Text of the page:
NEW RECORDINGS RECALL RECENT SOUTH FLORIDA PERFORMANCES

By Lawrence Budmen

A series of newly released recordings spotlight artists who have recently performed in South Florida. These cds confirm the strong impression made by these musicians in their local appearances. The recordings also feature some unusual repertoire and new editions of familiar works.

The Quebec based conductor Bernard Labadie led a rousing Bach program last season with the New World Symphony and will return next season for another Baroque concert. He directs his Canadian ensembles (La Chapelle de Quebec and Les Violons du Roy) in a new edition of Mozart's "Requiem in D Minor," K.626, revised and completed by the pianist and musicologist Robert D. Levin, on the Dorian label (www.dorian.com). Labadie leads an extremely powerful performance of this problematical score. The Quebec choir sings with intense emotion. Every note is deeply felt. Concertmaster Nicole Trotier plays an expressive violin solo. (She was the guest concertmaster for Labadie's NWS concerts.) This live performance was recorded in Troy, New York ten days after the horrific events of September 11, 2001. The emotions of that moment are heard in every bar of this deeply moving performance. Levin's transparent re-orchestration lightens the texture. His version is far superior to the familiar completion by Franz Xavier Sussmayr. 

Paavo Jarvi was a high voltage guest conductor with the NWS last season. This gifted maestro will be returning to Miami next season with the Cincinnati Symphony Orchestra, of which he is music director. His new Stravinsky disc on Telarc (www.telarc.com) is a real winner. The Cincinnati orchestra is now one of the best in the country. The playing of this ensemble is splendid. The strings have a dark, rich almost Russian tone. The winds have individuality and character. Brass and percussion are solid and firm. Jarvi conducts a highly colorful performance of the Suite from "The Firebird" in the large scaled 1919 version. This edition is filled with instrumental coloration and orchestral excitement - a vivid reminder that Stravinsky's teacher was Rimsky-Korsakov. "Petrouchka" is given a refreshingly restrained performance. Jarvi emphasizes the music's folk roots rather than orchestral flash. Bravo Paavo!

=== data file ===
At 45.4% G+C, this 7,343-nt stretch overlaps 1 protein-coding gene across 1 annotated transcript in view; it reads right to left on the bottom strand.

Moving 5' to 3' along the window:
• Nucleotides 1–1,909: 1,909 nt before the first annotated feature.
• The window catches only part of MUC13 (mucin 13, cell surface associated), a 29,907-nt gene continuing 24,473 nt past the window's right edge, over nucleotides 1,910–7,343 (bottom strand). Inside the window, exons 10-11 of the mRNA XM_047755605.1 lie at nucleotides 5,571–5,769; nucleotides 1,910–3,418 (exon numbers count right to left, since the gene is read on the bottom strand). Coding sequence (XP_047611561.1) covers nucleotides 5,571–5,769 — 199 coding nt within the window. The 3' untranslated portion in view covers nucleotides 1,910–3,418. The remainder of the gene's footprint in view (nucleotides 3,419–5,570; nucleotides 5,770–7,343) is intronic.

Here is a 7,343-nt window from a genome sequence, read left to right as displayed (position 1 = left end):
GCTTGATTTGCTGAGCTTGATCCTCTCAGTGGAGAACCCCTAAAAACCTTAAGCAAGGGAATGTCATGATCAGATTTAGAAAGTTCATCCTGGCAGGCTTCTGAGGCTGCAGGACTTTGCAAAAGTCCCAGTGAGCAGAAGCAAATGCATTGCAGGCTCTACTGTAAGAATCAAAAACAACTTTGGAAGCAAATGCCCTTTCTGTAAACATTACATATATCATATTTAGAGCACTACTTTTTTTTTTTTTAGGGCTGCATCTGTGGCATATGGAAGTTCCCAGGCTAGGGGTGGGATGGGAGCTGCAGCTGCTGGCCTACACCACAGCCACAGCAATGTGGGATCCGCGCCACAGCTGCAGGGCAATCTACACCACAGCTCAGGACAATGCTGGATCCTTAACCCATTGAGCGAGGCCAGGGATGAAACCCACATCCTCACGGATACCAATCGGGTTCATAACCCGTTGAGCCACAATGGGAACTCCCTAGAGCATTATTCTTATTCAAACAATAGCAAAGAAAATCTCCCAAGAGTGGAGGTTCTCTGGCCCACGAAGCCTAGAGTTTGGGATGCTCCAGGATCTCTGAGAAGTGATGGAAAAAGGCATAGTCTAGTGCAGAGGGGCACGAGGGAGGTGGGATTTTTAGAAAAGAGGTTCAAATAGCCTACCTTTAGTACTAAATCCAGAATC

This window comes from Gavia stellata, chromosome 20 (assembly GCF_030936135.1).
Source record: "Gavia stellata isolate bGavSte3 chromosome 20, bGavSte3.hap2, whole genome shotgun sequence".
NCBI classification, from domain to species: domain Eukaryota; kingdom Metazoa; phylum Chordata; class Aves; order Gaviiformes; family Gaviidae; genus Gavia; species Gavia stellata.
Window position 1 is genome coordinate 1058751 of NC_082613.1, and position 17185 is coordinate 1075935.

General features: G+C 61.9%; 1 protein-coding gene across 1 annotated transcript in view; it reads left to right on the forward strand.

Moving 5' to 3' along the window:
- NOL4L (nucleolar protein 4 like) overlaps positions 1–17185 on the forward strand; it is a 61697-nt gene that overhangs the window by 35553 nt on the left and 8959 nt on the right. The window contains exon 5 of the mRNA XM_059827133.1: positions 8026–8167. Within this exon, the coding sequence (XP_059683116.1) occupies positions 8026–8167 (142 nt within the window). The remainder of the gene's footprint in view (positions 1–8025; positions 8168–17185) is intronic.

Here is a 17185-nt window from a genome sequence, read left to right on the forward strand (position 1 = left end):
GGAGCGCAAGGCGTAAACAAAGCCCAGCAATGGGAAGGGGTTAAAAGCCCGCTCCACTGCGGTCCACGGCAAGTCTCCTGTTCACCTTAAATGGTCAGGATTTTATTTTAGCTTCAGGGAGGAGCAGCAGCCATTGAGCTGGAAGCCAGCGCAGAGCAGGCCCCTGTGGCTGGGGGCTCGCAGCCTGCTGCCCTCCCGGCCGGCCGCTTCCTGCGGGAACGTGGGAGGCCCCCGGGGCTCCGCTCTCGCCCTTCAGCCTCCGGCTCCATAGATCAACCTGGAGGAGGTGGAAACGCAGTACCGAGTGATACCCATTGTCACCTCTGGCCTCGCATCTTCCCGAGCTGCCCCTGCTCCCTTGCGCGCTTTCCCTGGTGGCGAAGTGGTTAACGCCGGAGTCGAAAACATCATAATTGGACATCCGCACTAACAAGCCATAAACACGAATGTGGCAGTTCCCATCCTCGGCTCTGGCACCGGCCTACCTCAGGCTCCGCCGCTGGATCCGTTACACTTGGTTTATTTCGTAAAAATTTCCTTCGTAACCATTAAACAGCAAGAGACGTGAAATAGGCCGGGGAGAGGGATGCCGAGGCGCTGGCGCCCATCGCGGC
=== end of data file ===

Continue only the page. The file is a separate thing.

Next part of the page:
The memory of conductor Leon Botstein's performance of Mahler's 5th Symphony in Miami last June with the American Russian Young Artists' Orchestra still rings in the mind's ear. The multi-talented Botstein manages to juggle multiple careers as college president, historian, musicologist, impresario, and conductor. Unfamiliar music of the 19th and 20th century has long been the centerpiece of Botstein's conducting repertoire. A Telarc recording of works by Max Reger is a festival of Romantic chromaticism. Taken in small doses, this is very appealing music, superbly played by the London Philharmonic Orchestra. The Russian composer Reinhold Gliere was a musical nationalist. His conservative style was greatly influenced by Ukrainian and Central Asian folk music. His 1911 "Symphony No.3," Opus 42 ("Ilya Murometz") is his most ambitious score. This is a massive work lasting 72 minutes. The new Telarc recording by Botstein and the London Symphony Orchestra sets a new standard for this orchestral showpiece. The string playing is lush and full toned. The sweetness of the wind playing is striking. Botstein revels in this score's Russian hues. Previous efforts by Stokowski, Ormandy, and Donald Johanos are surpassed by this magnificent performance that will win new converts to this unique score.